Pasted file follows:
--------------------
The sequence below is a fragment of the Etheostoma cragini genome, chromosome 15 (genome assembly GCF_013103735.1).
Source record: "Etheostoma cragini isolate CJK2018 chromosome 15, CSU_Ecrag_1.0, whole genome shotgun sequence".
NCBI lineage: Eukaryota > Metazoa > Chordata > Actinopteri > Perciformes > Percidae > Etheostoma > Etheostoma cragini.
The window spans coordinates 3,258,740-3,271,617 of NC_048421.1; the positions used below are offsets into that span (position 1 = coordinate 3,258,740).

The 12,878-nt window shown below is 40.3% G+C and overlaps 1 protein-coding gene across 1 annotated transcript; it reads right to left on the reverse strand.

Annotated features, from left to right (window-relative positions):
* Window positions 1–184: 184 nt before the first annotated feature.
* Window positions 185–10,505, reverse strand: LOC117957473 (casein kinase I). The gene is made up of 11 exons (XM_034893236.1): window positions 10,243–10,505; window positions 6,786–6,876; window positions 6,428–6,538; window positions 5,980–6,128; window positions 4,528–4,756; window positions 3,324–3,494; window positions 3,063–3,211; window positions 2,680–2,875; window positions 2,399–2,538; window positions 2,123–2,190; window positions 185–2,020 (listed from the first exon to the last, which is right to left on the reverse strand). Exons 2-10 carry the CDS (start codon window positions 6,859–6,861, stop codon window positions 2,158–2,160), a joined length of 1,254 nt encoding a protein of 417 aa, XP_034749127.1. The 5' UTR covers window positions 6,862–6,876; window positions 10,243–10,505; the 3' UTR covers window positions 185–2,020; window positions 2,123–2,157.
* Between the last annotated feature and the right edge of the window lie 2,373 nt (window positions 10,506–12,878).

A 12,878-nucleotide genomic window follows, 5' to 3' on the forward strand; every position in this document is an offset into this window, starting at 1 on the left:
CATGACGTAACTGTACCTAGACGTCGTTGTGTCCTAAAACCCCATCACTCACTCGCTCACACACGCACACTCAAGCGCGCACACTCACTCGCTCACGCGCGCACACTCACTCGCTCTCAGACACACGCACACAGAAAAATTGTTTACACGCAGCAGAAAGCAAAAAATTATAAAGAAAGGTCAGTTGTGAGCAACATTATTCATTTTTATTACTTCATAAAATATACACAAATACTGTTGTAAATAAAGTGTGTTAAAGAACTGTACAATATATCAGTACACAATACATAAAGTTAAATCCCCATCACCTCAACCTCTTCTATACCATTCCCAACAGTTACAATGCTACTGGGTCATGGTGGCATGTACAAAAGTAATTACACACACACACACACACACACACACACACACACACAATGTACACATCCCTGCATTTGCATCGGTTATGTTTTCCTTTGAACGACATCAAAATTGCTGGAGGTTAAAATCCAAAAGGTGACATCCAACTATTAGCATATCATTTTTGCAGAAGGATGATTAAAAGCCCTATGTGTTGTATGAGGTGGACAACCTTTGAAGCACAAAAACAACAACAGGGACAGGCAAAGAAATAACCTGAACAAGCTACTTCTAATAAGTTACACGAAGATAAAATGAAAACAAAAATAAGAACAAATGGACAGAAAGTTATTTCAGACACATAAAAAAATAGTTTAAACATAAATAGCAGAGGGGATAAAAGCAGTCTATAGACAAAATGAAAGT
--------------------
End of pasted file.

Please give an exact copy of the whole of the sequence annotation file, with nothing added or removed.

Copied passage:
The sequence below is a fragment of the Etheostoma cragini genome, chromosome 15 (genome assembly GCF_013103735.1).
Source record: "Etheostoma cragini isolate CJK2018 chromosome 15, CSU_Ecrag_1.0, whole genome shotgun sequence".
NCBI lineage: Eukaryota > Metazoa > Chordata > Actinopteri > Perciformes > Percidae > Etheostoma > Etheostoma cragini.
The window spans coordinates 3,258,740-3,271,617 of NC_048421.1; the positions used below are offsets into that span (position 1 = coordinate 3,258,740).

The 12,878-nt window shown below is 40.3% G+C and overlaps 1 protein-coding gene across 1 annotated transcript; it reads right to left on the reverse strand.

Annotated features, from left to right (window-relative positions):
* Window positions 1–184: 184 nt before the first annotated feature.
* Window positions 185–10,505, reverse strand: LOC117957473 (casein kinase I). The gene is made up of 11 exons (XM_034893236.1): window positions 10,243–10,505; window positions 6,786–6,876; window positions 6,428–6,538; window positions 5,980–6,128; window positions 4,528–4,756; window positions 3,324–3,494; window positions 3,063–3,211; window positions 2,680–2,875; window positions 2,399–2,538; window positions 2,123–2,190; window positions 185–2,020 (listed from the first exon to the last, which is right to left on the reverse strand). Exons 2-10 carry the CDS (start codon window positions 6,859–6,861, stop codon window positions 2,158–2,160), a joined length of 1,254 nt encoding a protein of 417 aa, XP_034749127.1. The 5' UTR covers window positions 6,862–6,876; window positions 10,243–10,505; the 3' UTR covers window positions 185–2,020; window positions 2,123–2,157.
* Between the last annotated feature and the right edge of the window lie 2,373 nt (window positions 10,506–12,878).

A 12,878-nucleotide genomic window follows, 5' to 3' on the forward strand; every position in this document is an offset into this window, starting at 1 on the left:
CATGACGTAACTGTACCTAGACGTCGTTGTGTCCTAAAACCCCATCACTCACTCGCTCACACACGCACACTCAAGCGCGCACACTCACTCGCTCACGCGCGCACACTCACTCGCTCTCAGACACACGCACACAGAAAAATTGTTTACACGCAGCAGAAAGCAAAAAATTATAAAGAAAGGTCAGTTGTGAGCAACATTATTCATTTTTATTACTTCATAAAATATACACAAATACTGTTGTAAATAAAGTGTGTTAAAGAACTGTACAATATATCAGTACACAATACATAAAGTTAAATCCCCATCACCTCAACCTCTTCTATACCATTCCCAACAGTTACAATGCTACTGGGTCATGGTGGCATGTACAAAAGTAATTACACACACACACACACACACACACACACACACACACAATGTACACATCCCTGCATTTGCATCGGTTATGTTTTCCTTTGAACGACATCAAAATTGCTGGAGGTTAAAATCCAAAAGGTGACATCCAACTATTAGCATATCATTTTTGCAGAAGGATGATTAAAAGCCCTATGTGTTGTATGAGGTGGACAACCTTTGAAGCACAAAAACAACAACAGGGACAGGCAAAGAAATAACCTGAACAAGCTACTTCTAATAAGTTACACGAAGATAAAATGAAAACAAAAATAAGAACAAATGGACAGAAAGTTATTTCAGACACATAAAAAAATAGTTTAAACATAAATAGCAGAGGGGATAAAAGCAGTCTATAGACAAAATGAAAGT